The Search for Alternative Regionalism in Southeast Asia

By Chavez, Jenina Joy | Women in Action, December 2006 | Go to article overview

The Search for Alternative Regionalism in Southeast Asia


Chavez, Jenina Joy, Women in Action


When the Association of Southeast Asia, Nations (ASEAN) was formed in 1967, the original members did not have all a priori vision of what they, wanted the Association to be. It would take another 30 years before the vision of an ASEAN Community (1) would emerge. ASEAN members are now preparing to flesh this out in an ASEAN Charter. (2)

The ASEAN Charter has drawn a lot of interest among civil society and social movements who see the process as an opportunity to bring to the regional arena aspects of their advocacy that are regional in nature. Throughout 2006, many civil society groups expressed their aspirations for regionalism by submitting inputs to the Charter. Despite limited engagement with ASEAN in the past, the submissions were put together with relative ease because they are based on existing local, national and global advocacy.

It remains to be seen to what extent civil society input will be included in the Charter. ASEAN has largely been inaccessible to civil society, and is not known for initiatives that directly target broad sections of the ASEAN population. Many groups therefore question the value of engaging the ASEAN Charter process, or ASEAN itself.

The skepticism with ASEAN, however, is not generalised to the idea of regionalism and regional integration. Outside of Southeast Asia, there are many attempts at regional cooperation and integration. Recent examples from South America suggest that it may be possible to have "an integration of, and for, the peoples." (3)

This idea of alternative regionalism provides the motivation to engage ASEAN. Civil society members' approach to ASEAN should be the same as their approach to their government, because they lay as much claim to what it does in ASEAN as in their country. With ASEAN, two major weaknesses provide the starting point for engagement. First, ASEAN has failed to identify a clear vision to guide regional integration. Second, ASEAN has also failed to act appreciably on issues requiring regional response. Addressing these weaknesses would he the first step towards building a regional community.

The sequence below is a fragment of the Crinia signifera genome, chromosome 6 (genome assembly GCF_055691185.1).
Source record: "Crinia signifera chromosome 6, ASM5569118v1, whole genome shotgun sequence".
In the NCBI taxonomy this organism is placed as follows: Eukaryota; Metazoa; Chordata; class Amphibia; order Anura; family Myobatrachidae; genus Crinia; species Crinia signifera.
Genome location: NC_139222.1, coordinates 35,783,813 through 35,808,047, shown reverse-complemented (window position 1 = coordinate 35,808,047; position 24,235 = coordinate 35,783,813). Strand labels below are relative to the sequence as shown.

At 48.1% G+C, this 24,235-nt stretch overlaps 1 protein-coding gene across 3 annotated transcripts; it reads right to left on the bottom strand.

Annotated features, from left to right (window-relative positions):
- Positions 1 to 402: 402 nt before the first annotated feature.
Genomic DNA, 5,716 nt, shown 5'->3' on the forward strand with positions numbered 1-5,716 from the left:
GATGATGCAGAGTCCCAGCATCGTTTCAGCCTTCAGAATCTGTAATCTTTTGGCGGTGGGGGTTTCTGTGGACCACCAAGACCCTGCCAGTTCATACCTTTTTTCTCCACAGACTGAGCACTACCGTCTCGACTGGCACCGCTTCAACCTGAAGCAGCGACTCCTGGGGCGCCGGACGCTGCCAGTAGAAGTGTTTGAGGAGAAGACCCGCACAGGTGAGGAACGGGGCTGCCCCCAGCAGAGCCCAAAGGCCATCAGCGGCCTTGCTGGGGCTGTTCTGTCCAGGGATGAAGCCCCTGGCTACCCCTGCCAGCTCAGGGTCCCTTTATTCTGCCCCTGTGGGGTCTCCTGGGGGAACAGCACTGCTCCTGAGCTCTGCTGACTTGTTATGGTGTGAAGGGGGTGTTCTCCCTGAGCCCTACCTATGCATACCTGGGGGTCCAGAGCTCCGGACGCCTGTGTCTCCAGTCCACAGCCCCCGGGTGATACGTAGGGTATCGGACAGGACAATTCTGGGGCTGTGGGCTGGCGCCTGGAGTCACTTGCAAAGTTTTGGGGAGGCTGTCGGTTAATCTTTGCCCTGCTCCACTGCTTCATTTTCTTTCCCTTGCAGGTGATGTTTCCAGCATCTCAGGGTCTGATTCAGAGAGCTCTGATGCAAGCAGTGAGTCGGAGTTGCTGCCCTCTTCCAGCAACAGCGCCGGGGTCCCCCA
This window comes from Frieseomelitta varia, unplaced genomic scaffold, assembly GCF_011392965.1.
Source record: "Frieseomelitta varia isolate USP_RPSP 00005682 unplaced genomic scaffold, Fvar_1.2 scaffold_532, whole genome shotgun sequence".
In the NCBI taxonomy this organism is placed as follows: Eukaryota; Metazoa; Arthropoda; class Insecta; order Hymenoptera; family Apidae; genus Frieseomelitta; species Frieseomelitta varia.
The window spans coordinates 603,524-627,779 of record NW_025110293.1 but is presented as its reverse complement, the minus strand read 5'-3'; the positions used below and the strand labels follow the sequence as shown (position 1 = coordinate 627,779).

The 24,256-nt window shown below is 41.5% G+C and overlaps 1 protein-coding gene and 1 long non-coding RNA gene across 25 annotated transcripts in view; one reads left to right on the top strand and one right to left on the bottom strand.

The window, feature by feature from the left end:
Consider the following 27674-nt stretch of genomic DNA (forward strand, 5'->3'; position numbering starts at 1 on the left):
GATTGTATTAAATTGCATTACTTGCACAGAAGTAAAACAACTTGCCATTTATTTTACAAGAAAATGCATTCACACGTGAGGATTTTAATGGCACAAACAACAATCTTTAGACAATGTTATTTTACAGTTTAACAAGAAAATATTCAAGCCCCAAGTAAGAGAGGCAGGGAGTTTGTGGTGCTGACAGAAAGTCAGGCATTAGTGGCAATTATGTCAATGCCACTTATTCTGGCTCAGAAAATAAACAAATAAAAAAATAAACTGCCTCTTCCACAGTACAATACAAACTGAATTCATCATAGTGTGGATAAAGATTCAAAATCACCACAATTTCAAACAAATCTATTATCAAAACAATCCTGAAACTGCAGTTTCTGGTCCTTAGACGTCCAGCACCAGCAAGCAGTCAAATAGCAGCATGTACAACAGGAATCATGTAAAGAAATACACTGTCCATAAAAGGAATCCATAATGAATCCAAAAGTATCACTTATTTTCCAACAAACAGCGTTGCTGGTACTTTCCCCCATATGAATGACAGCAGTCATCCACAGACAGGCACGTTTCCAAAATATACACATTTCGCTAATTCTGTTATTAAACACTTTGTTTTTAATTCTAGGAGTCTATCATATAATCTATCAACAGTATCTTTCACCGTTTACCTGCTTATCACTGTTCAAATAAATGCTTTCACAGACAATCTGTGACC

Integration without a Clear Vision

At 40, ASEAN is considered one of the most established regional groupings in the world. However, this staying power veils the absence of a clear vision for the region. ASEAN still has no strong identification with or articulation of regional interest despite its years. It has achieved success in cozy diplomatic relations that serves the interest and provides comfort to the political leadership of its members, but accomplishes little for its peoples. When it started to take economic cooperation seriously, objectives were limited to developing the region as a platform for third country exports and to attracting foreign investments into the region through trade liberalisation. Broader objectives beyond opening up were left behind. Initial dreams of regional import substitution or the development of regional production bases were abandoned. Most regional initiatives cater to big business, but there were no projects directly targeting basic producers and workers. As a result, ASEAN has yet to establish itself as a popular concept, and failed to elaborate its rhetoric to popular consciousness.

In its first 25 years, political security rather than economic cooperation had been ASEAN's main focus. A voluntary preferential trading arrangement introduced in the late 1970s covered a measly two percent and five percent of intra-ASEAN trade in 1980 and 1986, respectively. (4) It was not until 1993 that a more comprehensive ASEAN Free Trade Area (AFTA), through the Common Effective Preferential Tariff (CEPT) Scheme, was established as the key economic project of ASEAN. AFTA's goal is the complete abolition of tariffs for the ASEAN-6 (5) by 2010 and 2015 for the newer members, with flexibility on some sensitive products until 2018. To date, more than 99% of tariff lines in the inclusion list of ASEAN-6 are within the 0-5% range; almost two-thirds of which have 0% tariff. …

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